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Police Reorganizing Two Major Divisions
City Plan Recalls Community Policing Of 1990s

January 22, 2005
By TINA A. BROWN, Courant Staff Writer

After seven months on the job, Hartford Police Chief Patrick J. Harnett announced a reorganization plan of the department's patrol and narcotics divisions Friday. The plan places high-ranking commanders in charge of specific neighborhoods.

The plan, which will divide the city into four districts, was developed after the department looked at the 167,480 calls for police services last year, and the fact that residents are clamoring for an accountable community policing system, Harnett said.

Under the new plan, which resembles a community policing model used in the mid-1990s, the department will place more responsibilities on deputy chiefs, captains and lieutenants who will be responsible for specific neighborhoods. Those commanders will continue to work out of police headquarters on Jennings Road, Harnett said.

The patrol division, now called the Community Services Bureau, will be headed by Assistant Chief Andrew Rosenzweig, who joined the force last year after serving in Providence and New York City. Deputy Chief Daryl K. Roberts will take command of the northwest and northeast sections. Deputy Chief Michael J. Fallon will take charge of the southwest and southeast sections.

Harnett said the reorganization plan is phase one of the administration's shakeup in the department. Other major divisions, such as investigations and support services, will continue to be headed by Assistant Chiefs Mark Pawlina and Lester McKoy. Harnett did not specify what the other changes will be.

Both deputy chiefs Fallon and Roberts were appointed last year by Harnett. They grew up in Hartford, served on the force for about two decades and developed the reorganization plan announced Friday, Harnett said.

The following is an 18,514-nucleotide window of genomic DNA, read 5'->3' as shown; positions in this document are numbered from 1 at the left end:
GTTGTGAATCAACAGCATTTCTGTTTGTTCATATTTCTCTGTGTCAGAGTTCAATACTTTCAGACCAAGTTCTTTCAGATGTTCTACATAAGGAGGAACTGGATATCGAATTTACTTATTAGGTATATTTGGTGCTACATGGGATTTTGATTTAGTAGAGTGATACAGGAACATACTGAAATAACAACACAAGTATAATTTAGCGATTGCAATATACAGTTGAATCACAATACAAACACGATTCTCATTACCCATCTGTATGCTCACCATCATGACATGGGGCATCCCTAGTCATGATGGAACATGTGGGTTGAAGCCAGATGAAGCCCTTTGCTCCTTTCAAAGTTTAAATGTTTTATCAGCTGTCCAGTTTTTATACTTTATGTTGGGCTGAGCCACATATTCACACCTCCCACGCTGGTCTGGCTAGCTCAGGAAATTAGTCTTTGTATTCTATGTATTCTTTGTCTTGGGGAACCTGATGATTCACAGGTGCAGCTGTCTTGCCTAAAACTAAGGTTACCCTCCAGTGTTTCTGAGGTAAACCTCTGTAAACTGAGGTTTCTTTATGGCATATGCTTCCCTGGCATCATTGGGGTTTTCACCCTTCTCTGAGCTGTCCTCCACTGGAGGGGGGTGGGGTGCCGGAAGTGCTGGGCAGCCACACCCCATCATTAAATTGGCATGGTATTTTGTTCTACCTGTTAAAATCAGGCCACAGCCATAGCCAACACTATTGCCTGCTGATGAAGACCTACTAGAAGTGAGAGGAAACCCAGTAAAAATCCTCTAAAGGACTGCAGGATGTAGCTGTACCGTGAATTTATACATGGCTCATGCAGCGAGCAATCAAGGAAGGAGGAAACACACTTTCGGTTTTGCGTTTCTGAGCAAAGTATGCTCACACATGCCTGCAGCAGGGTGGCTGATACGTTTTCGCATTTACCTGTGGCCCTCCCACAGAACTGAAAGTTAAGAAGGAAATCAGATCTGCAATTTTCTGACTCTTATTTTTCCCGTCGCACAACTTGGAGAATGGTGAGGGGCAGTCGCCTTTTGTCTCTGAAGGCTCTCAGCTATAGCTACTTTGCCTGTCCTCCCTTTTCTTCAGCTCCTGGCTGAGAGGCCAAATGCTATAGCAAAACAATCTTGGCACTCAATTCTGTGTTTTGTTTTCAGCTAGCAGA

According to city records, the northeast district had the most calls for police services last year, with 52,460 calls; followed by the southeast district, which had 42,073 calls. The southwest section had 40,251 calls vs. 32,696 calls reported in the northwest section, Rosenzweig said.

Harnett said he hopes that once it is implemented Feb. 6, the new plan will result in reduced crime, more satisfied residents and quicker response times. By permanently assigning staff to certain neighborhoods, Harnett said, "we are changing the rules and the way we do business."

Mayor Eddie A. Perez, who announced the plan with Harnett on Friday, said "this [plan] increases the accountability of every officer in every neighborhood. Police and residents will own crime in their neighborhoods."

It was unclear Friday which lieutenants and captains will report directly to Roberts and Fallon. Many of the appointments of sworn patrol, narcotics and community officers are contingent upon next week's scheduling lottery, in which officers ask for specific shifts.

Other appointments will be made, Harnett said, once the department promotes new sergeants, lieutenants and captains. It could take a year before the reorganization plan is fully operational, Harnett said.

One of the major changes calls for lieutenants to replace community service officers who normally address specific neighborhood complaints, Harnett said. The plan also calls for narcotics, patrol officers, detectives and sergeants to be assigned to the four districts.

Neighborhood leaders, who had asked repeatedly for a change in community policing, had mixed responses to Friday's announcement.

Hyacinth Yennie, president of the Maple Avenue Neighborhood Revitalization Zone, which is in the city's south district, said she is happy that the plan calls for more accountability of commanders.

"At least someone is accountable," Yennie said. "I am happy, but how many years have we had a plan and it hasn't worked? We'll wait and see."

Yennie said that she hopes that the plan means that more officers will be walking the streets and will be more visible. Otherwise, she said, she won't support the plan. "I'm looking for someone who is going to be interacting with the neighborhood."

Steve Harris, a former councilman who lives in Hartford's North End, said he is pleased that Roberts will be commanding the north district. And he is also happy that Harnett is putting decision-makers into neighborhoods.

"There's nothing more frustrating than having someone at a meeting who can't make decisions," he said. "I find Daryl Roberts to be probably one of the most thorough officers in that department. He has practiced community policing all of his career."

"As long as I know that Daryl is at the top of that chain, the officers will be responsible. Daryl sets the tone," Harris said.

Reprinted with permission of the Hartford Courant. To view other stories on this topic, search the Hartford Courant Archives at http://www.courant.com/archives.
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